Modern American Dream Character Development
This video provides a short character sketch of Lutie Johnson. After watching the video and reading all or part of The Street, fill out the Character Sketch Guide in the Student Handout section for Lutie.
Then, have students create their own modern American dream stories. Consider the fictional and factual American dream accounts they have studied so far. Have a class discussion to recap their understanding of the American dream. Consider:
- Characteristics of people who work toward the American dream
- Paths toward achieving the American dream
- Obstacles people face when working toward the American dream
- Emotions people experience when working toward the American dream
- Does everyone who aspires to achieve the American dream achieve it? What happens when it does not work out?
Have students think about a new fictional American-dream-seeking character set in the current time. Then have them fill out the Character Sketch Guide and eventually write a monologue for this character. When writing, have students consider the setting, language, emotion, and audience. Perform the monologues.
Lutie’s life circumstances and challenges uncover many of the devastating effects of racism and sexism. Throughout the novel, she realizes the inequalities of these systems, but it isn’t until the end of the novel that she considers the negative influence of poverty. Have students write an essay where they choose which system – racism, sexism, or poverty – is most debilitating for Lutie. Instruct them to provide evidence and examples from the text to support their responses.
The American Dream: Destined or Doomed?
After finishing the book, hold a class discussion or debate in which you explore whether or not Lutie ever really had a chance to achieve her dream or whether she was doomed for failure from the start. Divide the class into two groups: one that believes the American dream was attainable for her and another that does not. Have students conduct research, compile evidence, and prepare opening and closing statements and rebuttals. Encourage students to think about the racial, class, and gender challenges that she faced. Have students organize their evidence and prepare their statements in the Destined or Doomed graphic organizer in Student Handout section below.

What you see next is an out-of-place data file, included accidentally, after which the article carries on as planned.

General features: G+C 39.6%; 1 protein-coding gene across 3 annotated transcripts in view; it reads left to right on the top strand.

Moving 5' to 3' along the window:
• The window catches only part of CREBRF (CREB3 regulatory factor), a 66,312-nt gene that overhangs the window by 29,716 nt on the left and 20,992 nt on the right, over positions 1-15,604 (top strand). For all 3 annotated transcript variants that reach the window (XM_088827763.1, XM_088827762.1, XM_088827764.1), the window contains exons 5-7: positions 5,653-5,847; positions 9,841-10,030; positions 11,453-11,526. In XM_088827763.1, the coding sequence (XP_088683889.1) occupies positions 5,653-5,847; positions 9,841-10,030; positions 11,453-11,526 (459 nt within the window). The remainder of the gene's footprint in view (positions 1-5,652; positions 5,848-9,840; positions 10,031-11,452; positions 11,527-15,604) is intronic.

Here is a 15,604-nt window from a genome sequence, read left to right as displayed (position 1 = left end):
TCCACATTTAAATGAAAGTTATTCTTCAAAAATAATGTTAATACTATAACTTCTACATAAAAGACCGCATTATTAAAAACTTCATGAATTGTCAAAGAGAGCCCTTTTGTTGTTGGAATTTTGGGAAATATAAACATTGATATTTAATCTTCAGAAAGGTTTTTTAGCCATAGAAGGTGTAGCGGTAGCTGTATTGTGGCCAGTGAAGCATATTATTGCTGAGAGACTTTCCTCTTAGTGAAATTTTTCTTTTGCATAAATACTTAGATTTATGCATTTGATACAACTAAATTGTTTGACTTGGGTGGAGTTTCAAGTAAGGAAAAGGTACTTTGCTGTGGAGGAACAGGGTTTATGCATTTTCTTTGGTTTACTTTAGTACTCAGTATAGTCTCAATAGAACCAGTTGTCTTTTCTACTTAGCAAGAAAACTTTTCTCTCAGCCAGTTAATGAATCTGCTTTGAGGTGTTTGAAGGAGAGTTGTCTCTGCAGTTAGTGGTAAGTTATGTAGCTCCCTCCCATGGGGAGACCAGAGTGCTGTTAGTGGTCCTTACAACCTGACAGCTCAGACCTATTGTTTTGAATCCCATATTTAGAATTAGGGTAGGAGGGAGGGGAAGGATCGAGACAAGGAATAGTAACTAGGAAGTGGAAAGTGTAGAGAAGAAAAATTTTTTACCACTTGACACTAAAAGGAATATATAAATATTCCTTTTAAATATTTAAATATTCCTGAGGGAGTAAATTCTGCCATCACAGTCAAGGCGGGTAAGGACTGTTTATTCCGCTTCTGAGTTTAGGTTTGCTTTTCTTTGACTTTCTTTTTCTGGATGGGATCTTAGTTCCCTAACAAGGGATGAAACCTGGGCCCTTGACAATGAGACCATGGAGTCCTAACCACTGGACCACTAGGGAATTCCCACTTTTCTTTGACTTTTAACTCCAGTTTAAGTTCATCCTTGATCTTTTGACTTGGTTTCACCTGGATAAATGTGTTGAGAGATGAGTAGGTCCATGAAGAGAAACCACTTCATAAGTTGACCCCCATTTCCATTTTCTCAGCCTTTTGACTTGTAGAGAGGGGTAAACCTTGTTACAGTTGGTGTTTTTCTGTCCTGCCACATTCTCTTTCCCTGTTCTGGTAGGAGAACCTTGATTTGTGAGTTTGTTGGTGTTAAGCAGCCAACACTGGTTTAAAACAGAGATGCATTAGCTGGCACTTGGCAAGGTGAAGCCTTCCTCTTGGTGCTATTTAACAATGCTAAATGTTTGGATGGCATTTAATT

In her novel, Petry uses personification in the interest of establishing a relationship between the setting and Lutie Johnson. At the end of the third paragraph, the wind is described ‘assaulting’ people on the street, “the wind grabbed their hats, pried their scarves from around their necks, stuck its fingers inside their coat collars, blew their coats away from their bodies.” (Lines 31-34) Personifying the wind as having “fingers” is enough to create a tense and eerie tone. The wind is described negatively by its actions towards pedestrians further, as driving people off the streets and doing “everything it could to discourage the people walking along the street.” (Lines 21-22) By giving the setting human-like qualities, it makes it easier for the reader compare it with Lutie, and find the relationship between the two.
In The Street, Petry uses imagery as a tool to establish a relationship between the setting and Lutie. Most of the imagery included in the novel, such as, “the dirt got into their noses, making it hard to breathe,” reveals more about the hostile and nearly uninhabitable environment. (Line 24) While some imagery, “she felt suddenly naked and bald, for her hair had been resting softly and warmly on the back of her neck,” gives us hints about how Lutie feels in this new setting. (Lines 36-38) Each piece of imagery that Petry chooses to include in her novel reveals a little bit more about the relationship between Lutie and the setting.
Petry descriptively characterizes in her novel, in order to establish a relationship between the setting and the main character, Lutie. The first 34 lines of the novel are mainly focused on describing the environment. Throughout these lines, Petry uses words like “dirt and dust and grime,” to negatively characterize the setting and make it seem unappealing to the reader. (Lines 22-23) Along with this, the setting is also characterized as “cold” and harsh, by the actions of the wind, “violent assault.” (Line 9) However, juxtaposed, is Lutie Johnson, whom when first introduced, is characterized by words like “softly and warmly.” (Line 37) The characterization and contrast of the setting and Lutie shows the reader a lot about their relationship.
In order to establish this complex relationship between Lutie and the urban setting, Petry employs personification, imagery and characterization. Through the combined use of these devices and others, Petry is able to make the reader relate to Lutie in this new, harsh and confusing environment.